“Why Has My Pulse Flow Meter Sensor Failed?”
The majority of flow meters with a pulse output use a rotating element with internal magnets. These magnets trigger a solid-state sensor giving a pulse output proportional to the liquid flow rate.
Titan Enterprises Ltd, who has been designing and manufacturing flowmeters for over 40 years, explains some of the reasons why these sensors might fail and what can be done to prevent damage that can lead to costly repairs and process downtime.
High quality Hall effect sensors are typically used within Titan’s pulse precision flow measurement devices. The sensors operate between 4.0Vdc and 30Vdc, however, there are a number of scenarios that will cause the Turbine and Oval Gear flow meters to fail, even though the installer believes the flow device has been installed correctly.
If a flow sensor fails, it may be for one of the following reasons:
Incorrect Wiring: Care must be taken when wiring the sensor power supply and pulse output of the flowmeter. The sensor is unable to cope with incorrect wiring – reverse polarity or short circuiting can cause the sensor to fail suddenly, completely and permanently.
Unregulated Power Supply: Exceeding the maximum 30Vdc to the Hall Effect sensor will damage the unit. A good quality regulated DC power supply is recommended for powering a pulse flow meter.
Electrical Interference / Voltage Spikes: Other connected equipment containing inductors (coils), or electromagnetic components (such as solenoid valves or pumps) can produce high voltage spikes when switching. These spikes can be a hundred to thousands of volts and if on the same circuit, will damage the flowmeter sensor beyond repair.
Electrical interference can also occur even without a direct connection if cabling is routed close to high-power equipment.
A failure mode that is commonly seen, is where a simple solenoid valve is operated on the same power supply as the flowmeter. When the solenoid de-energises in 1ms it produces a spike of 100s of Volts. Some of this voltage spike feeds through to the sensor, momentarily exceeding the 30Vdc maximum of the sensor causing it to fail.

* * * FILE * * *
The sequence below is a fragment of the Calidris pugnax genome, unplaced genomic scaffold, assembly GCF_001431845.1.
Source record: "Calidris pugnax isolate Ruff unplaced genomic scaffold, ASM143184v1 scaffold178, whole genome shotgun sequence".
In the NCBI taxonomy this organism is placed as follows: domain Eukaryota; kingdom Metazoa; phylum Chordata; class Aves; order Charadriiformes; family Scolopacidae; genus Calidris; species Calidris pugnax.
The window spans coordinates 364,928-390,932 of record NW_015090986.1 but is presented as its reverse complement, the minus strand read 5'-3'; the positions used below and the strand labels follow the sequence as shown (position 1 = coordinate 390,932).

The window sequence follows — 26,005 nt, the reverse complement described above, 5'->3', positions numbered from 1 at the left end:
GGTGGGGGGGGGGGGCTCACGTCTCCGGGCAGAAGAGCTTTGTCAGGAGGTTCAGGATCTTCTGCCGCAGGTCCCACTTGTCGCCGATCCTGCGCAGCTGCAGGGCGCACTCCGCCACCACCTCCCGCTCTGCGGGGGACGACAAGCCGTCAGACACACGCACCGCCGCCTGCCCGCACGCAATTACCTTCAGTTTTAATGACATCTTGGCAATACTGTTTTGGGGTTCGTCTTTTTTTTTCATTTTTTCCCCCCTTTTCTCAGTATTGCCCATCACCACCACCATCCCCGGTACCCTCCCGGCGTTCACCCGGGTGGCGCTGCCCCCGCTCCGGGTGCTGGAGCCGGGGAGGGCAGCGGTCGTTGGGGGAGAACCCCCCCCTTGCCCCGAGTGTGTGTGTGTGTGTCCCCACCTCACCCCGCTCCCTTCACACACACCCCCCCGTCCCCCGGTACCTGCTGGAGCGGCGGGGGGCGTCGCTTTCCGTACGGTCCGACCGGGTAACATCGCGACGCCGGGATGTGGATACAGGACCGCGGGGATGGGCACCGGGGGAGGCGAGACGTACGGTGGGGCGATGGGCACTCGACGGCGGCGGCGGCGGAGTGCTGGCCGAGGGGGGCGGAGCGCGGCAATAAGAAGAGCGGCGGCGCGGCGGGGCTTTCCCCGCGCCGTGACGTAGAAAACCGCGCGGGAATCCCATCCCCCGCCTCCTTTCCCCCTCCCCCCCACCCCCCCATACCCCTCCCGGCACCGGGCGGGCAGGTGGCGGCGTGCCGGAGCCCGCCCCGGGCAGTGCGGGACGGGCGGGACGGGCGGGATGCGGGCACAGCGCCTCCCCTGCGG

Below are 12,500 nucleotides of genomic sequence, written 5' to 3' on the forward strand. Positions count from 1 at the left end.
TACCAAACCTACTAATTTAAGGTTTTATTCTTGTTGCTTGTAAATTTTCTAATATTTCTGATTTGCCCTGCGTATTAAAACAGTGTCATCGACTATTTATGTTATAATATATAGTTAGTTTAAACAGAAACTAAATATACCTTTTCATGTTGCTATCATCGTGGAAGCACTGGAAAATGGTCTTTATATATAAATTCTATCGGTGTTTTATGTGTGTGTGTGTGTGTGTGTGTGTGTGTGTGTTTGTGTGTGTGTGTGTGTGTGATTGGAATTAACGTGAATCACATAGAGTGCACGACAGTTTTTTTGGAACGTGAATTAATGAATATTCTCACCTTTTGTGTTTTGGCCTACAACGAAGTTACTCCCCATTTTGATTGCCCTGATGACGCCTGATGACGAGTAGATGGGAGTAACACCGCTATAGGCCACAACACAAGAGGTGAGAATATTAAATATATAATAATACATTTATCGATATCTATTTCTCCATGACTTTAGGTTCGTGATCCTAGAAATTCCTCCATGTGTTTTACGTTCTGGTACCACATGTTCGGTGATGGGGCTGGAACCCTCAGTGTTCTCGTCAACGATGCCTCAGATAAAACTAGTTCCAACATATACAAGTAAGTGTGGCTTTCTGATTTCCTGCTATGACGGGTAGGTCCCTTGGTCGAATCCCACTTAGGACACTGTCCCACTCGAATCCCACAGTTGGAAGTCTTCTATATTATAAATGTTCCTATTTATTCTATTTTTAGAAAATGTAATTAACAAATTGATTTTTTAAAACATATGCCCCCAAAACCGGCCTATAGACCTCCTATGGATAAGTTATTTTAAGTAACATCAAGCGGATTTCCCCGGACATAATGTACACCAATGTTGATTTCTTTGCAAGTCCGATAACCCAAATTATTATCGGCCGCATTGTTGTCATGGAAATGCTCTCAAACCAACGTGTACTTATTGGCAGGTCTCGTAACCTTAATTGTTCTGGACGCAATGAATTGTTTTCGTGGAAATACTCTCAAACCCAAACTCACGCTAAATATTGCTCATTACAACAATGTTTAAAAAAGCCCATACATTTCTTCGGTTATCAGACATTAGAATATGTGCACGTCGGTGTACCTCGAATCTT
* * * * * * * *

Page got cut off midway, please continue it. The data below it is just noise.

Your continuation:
What can be done to prevent catastrophic failures in flow measuring systems?
Neil Hannay, Senior R&D Engineer with Titan Enterprises observes: “The majority of damage tends to be caused during the installation of the flowmeter. Minor errors can result in a non-operational meter before the customer has even started, leading to costly repairs or replacements, as well as process downtime, that can be avoided.”
Titan Enterprises produce over 70,000 flowmeters each year that are used in a wide variety of industries, processes and applications, so troubleshooting for customers is not uncommon, particularly for those who are unfamiliar with Titan’s flow metering products.
Neil says: “Titan provides written data and instruction sheets with all our flow meters, and we have also published some installation tutorial videos to help our customers and prevent any mis-wiring that can damage the units.”
The following installation checklist will go a long way to preventing common causes of pulse flow meter sensor failure: